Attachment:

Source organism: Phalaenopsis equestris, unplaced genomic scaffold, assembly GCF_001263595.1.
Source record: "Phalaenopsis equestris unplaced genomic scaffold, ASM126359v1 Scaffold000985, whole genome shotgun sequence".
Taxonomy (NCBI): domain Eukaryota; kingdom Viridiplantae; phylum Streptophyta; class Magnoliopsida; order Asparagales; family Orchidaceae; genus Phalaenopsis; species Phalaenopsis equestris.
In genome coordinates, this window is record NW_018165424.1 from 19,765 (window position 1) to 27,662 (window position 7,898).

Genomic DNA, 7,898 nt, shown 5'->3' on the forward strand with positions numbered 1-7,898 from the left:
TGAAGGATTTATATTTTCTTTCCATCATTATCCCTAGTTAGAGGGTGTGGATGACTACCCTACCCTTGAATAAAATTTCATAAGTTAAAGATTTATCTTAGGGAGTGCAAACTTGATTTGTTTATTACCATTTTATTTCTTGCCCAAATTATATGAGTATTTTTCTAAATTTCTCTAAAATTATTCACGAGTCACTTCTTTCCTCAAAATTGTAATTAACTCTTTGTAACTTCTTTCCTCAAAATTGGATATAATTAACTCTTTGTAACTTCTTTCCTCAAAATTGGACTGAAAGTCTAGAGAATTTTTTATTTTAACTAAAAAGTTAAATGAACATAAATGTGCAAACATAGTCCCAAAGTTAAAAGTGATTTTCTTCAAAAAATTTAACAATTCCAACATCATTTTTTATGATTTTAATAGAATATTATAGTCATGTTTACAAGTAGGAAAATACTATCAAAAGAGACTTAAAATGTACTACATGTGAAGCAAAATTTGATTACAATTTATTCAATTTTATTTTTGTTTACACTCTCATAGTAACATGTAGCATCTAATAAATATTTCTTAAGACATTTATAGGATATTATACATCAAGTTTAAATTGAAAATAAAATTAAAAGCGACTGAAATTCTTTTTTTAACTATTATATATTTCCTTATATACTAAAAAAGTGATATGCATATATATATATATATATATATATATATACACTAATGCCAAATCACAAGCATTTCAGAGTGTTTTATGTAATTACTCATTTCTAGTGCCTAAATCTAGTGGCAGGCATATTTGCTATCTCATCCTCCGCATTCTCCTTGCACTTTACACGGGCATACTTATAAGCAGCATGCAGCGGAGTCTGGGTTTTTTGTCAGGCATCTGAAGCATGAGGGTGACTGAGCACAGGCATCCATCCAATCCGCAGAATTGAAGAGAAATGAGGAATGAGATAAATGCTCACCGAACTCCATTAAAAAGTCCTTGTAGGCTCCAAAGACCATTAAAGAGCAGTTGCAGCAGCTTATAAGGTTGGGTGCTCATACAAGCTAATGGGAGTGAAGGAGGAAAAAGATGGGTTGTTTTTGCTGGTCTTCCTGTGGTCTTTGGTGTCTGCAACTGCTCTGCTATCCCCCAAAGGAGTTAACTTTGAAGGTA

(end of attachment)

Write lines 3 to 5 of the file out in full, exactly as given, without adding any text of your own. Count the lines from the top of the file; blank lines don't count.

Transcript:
Taxonomy (NCBI): domain Eukaryota; kingdom Viridiplantae; phylum Streptophyta; class Magnoliopsida; order Asparagales; family Orchidaceae; genus Phalaenopsis; species Phalaenopsis equestris.
In genome coordinates, this window is record NW_018165424.1 from 19,765 (window position 1) to 27,662 (window position 7,898).

Genomic DNA, 7,898 nt, shown 5'->3' on the forward strand with positions numbered 1-7,898 from the left: